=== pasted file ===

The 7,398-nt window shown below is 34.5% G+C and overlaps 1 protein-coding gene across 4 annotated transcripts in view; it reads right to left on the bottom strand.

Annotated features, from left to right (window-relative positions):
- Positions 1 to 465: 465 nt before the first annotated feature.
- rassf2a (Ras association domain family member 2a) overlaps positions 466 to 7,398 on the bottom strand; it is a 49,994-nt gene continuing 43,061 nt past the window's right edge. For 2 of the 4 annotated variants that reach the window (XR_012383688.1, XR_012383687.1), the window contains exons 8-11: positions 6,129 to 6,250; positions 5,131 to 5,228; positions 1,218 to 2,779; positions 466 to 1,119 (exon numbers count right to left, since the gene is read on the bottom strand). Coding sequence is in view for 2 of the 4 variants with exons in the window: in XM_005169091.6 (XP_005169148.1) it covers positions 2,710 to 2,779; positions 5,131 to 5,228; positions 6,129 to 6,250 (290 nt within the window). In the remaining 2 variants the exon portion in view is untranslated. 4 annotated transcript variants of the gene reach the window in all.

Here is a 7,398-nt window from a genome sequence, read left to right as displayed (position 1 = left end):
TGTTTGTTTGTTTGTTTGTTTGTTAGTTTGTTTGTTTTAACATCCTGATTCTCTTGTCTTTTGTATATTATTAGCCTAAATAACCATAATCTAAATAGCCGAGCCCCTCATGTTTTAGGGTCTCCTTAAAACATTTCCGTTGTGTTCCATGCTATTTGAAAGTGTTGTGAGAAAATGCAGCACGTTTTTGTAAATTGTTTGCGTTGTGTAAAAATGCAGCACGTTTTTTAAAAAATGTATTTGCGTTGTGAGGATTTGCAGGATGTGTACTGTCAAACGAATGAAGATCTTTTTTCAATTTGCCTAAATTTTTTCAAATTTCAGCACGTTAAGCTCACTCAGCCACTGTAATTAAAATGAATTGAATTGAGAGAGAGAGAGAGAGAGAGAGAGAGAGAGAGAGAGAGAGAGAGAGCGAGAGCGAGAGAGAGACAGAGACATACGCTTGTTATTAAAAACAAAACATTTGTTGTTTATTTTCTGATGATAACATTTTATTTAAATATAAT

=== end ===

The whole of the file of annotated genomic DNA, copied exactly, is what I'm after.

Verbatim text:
The 7,398-nt window shown below is 34.5% G+C and overlaps 1 protein-coding gene across 4 annotated transcripts in view; it reads right to left on the bottom strand.

Annotated features, from left to right (window-relative positions):
- Positions 1 to 465: 465 nt before the first annotated feature.
- rassf2a (Ras association domain family member 2a) overlaps positions 466 to 7,398 on the bottom strand; it is a 49,994-nt gene continuing 43,061 nt past the window's right edge. For 2 of the 4 annotated variants that reach the window (XR_012383688.1, XR_012383687.1), the window contains exons 8-11: positions 6,129 to 6,250; positions 5,131 to 5,228; positions 1,218 to 2,779; positions 466 to 1,119 (exon numbers count right to left, since the gene is read on the bottom strand). Coding sequence is in view for 2 of the 4 variants with exons in the window: in XM_005169091.6 (XP_005169148.1) it covers positions 2,710 to 2,779; positions 5,131 to 5,228; positions 6,129 to 6,250 (290 nt within the window). In the remaining 2 variants the exon portion in view is untranslated. 4 annotated transcript variants of the gene reach the window in all.

Here is a 7,398-nt window from a genome sequence, read left to right as displayed (position 1 = left end):
TGTTTGTTTGTTTGTTTGTTTGTTAGTTTGTTTGTTTTAACATCCTGATTCTCTTGTCTTTTGTATATTATTAGCCTAAATAACCATAATCTAAATAGCCGAGCCCCTCATGTTTTAGGGTCTCCTTAAAACATTTCCGTTGTGTTCCATGCTATTTGAAAGTGTTGTGAGAAAATGCAGCACGTTTTTGTAAATTGTTTGCGTTGTGTAAAAATGCAGCACGTTTTTTAAAAAATGTATTTGCGTTGTGAGGATTTGCAGGATGTGTACTGTCAAACGAATGAAGATCTTTTTTCAATTTGCCTAAATTTTTTCAAATTTCAGCACGTTAAGCTCACTCAGCCACTGTAATTAAAATGAATTGAATTGAGAGAGAGAGAGAGAGAGAGAGAGAGAGAGAGAGAGAGAGAGAGAGCGAGAGCGAGAGAGAGACAGAGACATACGCTTGTTATTAAAAACAAAACATTTGTTGTTTATTTTCTGATGATAACATTTTATTTAAATATAAT